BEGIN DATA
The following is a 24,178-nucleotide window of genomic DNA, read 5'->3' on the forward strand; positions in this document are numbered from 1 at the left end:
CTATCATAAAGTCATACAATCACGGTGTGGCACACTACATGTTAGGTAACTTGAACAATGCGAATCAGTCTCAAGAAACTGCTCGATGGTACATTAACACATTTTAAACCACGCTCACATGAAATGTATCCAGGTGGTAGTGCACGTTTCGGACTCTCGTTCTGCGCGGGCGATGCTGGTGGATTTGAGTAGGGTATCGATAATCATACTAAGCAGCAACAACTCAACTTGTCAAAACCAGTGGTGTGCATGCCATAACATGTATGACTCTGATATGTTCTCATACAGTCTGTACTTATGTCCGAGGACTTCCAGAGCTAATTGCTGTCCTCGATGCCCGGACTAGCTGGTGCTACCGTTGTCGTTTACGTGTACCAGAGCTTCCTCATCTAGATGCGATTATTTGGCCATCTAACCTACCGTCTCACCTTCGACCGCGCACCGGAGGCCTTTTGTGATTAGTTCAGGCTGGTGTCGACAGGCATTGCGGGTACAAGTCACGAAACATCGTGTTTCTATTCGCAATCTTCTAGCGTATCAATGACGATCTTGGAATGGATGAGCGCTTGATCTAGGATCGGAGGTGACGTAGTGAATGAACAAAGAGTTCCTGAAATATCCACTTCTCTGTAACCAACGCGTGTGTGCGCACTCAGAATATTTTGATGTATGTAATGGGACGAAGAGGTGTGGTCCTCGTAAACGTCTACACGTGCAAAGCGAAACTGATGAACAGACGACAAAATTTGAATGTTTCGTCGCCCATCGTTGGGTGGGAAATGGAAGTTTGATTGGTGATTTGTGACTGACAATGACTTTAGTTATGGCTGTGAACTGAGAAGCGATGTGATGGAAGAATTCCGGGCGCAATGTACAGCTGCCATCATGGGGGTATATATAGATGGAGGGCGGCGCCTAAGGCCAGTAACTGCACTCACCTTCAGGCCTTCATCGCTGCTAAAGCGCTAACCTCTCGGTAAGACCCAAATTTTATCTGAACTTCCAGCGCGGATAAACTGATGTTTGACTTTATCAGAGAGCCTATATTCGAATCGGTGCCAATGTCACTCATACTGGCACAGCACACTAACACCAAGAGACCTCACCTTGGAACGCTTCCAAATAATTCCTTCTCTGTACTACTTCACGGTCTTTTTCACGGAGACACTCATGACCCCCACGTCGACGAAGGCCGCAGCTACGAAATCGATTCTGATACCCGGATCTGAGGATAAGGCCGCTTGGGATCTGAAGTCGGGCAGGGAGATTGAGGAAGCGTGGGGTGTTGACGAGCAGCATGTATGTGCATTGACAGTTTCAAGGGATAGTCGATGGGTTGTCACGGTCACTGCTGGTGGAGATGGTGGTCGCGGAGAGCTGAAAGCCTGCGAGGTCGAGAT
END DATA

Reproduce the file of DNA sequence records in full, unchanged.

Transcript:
The following is a 24,178-nucleotide window of genomic DNA, read 5'->3' on the forward strand; positions in this document are numbered from 1 at the left end:
CTATCATAAAGTCATACAATCACGGTGTGGCACACTACATGTTAGGTAACTTGAACAATGCGAATCAGTCTCAAGAAACTGCTCGATGGTACATTAACACATTTTAAACCACGCTCACATGAAATGTATCCAGGTGGTAGTGCACGTTTCGGACTCTCGTTCTGCGCGGGCGATGCTGGTGGATTTGAGTAGGGTATCGATAATCATACTAAGCAGCAACAACTCAACTTGTCAAAACCAGTGGTGTGCATGCCATAACATGTATGACTCTGATATGTTCTCATACAGTCTGTACTTATGTCCGAGGACTTCCAGAGCTAATTGCTGTCCTCGATGCCCGGACTAGCTGGTGCTACCGTTGTCGTTTACGTGTACCAGAGCTTCCTCATCTAGATGCGATTATTTGGCCATCTAACCTACCGTCTCACCTTCGACCGCGCACCGGAGGCCTTTTGTGATTAGTTCAGGCTGGTGTCGACAGGCATTGCGGGTACAAGTCACGAAACATCGTGTTTCTATTCGCAATCTTCTAGCGTATCAATGACGATCTTGGAATGGATGAGCGCTTGATCTAGGATCGGAGGTGACGTAGTGAATGAACAAAGAGTTCCTGAAATATCCACTTCTCTGTAACCAACGCGTGTGTGCGCACTCAGAATATTTTGATGTATGTAATGGGACGAAGAGGTGTGGTCCTCGTAAACGTCTACACGTGCAAAGCGAAACTGATGAACAGACGACAAAATTTGAATGTTTCGTCGCCCATCGTTGGGTGGGAAATGGAAGTTTGATTGGTGATTTGTGACTGACAATGACTTTAGTTATGGCTGTGAACTGAGAAGCGATGTGATGGAAGAATTCCGGGCGCAATGTACAGCTGCCATCATGGGGGTATATATAGATGGAGGGCGGCGCCTAAGGCCAGTAACTGCACTCACCTTCAGGCCTTCATCGCTGCTAAAGCGCTAACCTCTCGGTAAGACCCAAATTTTATCTGAACTTCCAGCGCGGATAAACTGATGTTTGACTTTATCAGAGAGCCTATATTCGAATCGGTGCCAATGTCACTCATACTGGCACAGCACACTAACACCAAGAGACCTCACCTTGGAACGCTTCCAAATAATTCCTTCTCTGTACTACTTCACGGTCTTTTTCACGGAGACACTCATGACCCCCACGTCGACGAAGGCCGCAGCTACGAAATCGATTCTGATACCCGGATCTGAGGATAAGGCCGCTTGGGATCTGAAGTCGGGCAGGGAGATTGAGGAAGCGTGGGGTGTTGACGAGCAGCATGTATGTGCATTGACAGTTTCAAGGGATAGTCGATGGGTTGTCACGGTCACTGCTGGTGGAGATGGTGGTCGCGGAGAGCTGAAAGCCTGCGAGGTCGAGAT